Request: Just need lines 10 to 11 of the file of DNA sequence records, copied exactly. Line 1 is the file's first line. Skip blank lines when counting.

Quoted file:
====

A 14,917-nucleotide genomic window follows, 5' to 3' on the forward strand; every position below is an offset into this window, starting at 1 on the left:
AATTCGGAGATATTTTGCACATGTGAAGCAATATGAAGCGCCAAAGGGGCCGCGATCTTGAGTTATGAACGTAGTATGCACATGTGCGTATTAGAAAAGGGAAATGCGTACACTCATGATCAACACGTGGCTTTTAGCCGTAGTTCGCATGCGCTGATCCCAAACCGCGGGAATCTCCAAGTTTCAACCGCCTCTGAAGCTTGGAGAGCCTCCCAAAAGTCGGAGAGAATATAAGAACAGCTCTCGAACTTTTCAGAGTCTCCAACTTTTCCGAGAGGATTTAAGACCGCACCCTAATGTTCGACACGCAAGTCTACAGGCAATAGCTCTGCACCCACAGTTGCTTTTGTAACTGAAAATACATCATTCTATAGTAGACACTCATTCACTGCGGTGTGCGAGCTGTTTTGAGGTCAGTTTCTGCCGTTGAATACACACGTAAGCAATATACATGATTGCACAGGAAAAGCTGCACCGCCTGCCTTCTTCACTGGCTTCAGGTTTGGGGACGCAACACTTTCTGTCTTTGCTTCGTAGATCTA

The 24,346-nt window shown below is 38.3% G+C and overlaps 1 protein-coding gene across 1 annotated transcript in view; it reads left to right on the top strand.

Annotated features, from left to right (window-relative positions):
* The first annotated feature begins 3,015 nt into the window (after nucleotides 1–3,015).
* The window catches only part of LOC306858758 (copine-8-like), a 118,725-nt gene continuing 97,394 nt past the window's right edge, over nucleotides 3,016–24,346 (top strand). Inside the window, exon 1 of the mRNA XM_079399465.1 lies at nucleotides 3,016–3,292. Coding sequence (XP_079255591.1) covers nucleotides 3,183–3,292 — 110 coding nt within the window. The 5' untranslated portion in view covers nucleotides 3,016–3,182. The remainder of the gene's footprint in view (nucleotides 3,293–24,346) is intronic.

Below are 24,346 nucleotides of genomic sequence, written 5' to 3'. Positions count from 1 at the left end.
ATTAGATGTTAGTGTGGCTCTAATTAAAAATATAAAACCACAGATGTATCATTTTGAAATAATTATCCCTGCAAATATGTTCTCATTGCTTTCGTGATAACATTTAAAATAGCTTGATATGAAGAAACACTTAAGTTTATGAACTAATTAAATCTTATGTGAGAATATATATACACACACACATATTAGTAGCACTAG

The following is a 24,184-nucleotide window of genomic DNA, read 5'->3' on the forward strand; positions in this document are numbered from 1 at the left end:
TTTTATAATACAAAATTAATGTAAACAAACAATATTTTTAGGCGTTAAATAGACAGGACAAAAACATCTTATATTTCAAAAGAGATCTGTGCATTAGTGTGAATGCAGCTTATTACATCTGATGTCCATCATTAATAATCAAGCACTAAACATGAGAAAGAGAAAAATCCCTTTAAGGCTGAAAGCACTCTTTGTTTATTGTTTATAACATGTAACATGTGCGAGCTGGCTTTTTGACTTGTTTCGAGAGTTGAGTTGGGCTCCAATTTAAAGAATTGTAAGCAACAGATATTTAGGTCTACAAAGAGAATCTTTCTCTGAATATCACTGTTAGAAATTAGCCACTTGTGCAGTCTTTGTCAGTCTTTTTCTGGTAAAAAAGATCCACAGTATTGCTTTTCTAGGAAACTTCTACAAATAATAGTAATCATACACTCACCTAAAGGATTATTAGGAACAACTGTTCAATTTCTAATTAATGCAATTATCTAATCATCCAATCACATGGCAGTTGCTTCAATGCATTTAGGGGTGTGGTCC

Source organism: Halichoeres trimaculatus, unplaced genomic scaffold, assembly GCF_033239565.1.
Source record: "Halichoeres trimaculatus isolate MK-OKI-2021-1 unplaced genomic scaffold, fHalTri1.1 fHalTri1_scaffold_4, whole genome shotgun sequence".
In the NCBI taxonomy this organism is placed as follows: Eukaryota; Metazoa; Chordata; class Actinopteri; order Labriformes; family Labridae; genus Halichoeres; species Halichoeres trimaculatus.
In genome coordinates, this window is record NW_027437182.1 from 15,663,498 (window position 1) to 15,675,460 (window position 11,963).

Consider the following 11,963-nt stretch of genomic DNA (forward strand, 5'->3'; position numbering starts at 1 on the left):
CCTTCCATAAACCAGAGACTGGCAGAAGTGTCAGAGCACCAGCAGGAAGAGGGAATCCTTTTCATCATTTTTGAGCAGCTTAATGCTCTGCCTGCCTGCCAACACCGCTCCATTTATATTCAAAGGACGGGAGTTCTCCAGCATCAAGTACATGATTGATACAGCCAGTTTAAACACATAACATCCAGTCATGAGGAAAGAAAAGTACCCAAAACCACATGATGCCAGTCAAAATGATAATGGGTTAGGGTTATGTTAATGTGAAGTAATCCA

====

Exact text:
TTTTATAATACAAAATTAATGTAAACAAACAATATTTTTAGGCGTTAAATAGACAGGACAAAAACATCTTATATTTCAAAAGAGATCTGTGCATTAGTGTGAATGCAGCTTATTACATCTGATGTCCATCATTAATAATCAAGCACTAAACATGAGAAAGAGAAAAATCCCTTTAAGGCTGAAAGCACTCTTTGTTTATTGTTTATAACATGTAACATGTGCGAGCTGGCTTTTTGACTTGTTTCGAGAGTTGAGTTGGGCTCCAATTTAAAGAATTGTAAGCAACAGATATTTAGGTCTACAAAGAGAATCTTTCTCTGAATATCACTGTTAGAAATTAGCCACTTGTGCAGTCTTTGTCAGTCTTTTTCTGGTAAAAAAGATCCACAGTATTGCTTTTCTAGGAAACTTCTACAAATAATAGTAATCATACACTCACCTAAAGGATTATTAGGAACAACTGTTCAATTTCTAATTAATGCAATTATCTAATCATCCAATCACATGGCAGTTGCTTCAATGCATTTAGGGGTGTGGTCC

Source organism: Halichoeres trimaculatus, unplaced genomic scaffold, assembly GCF_033239565.1.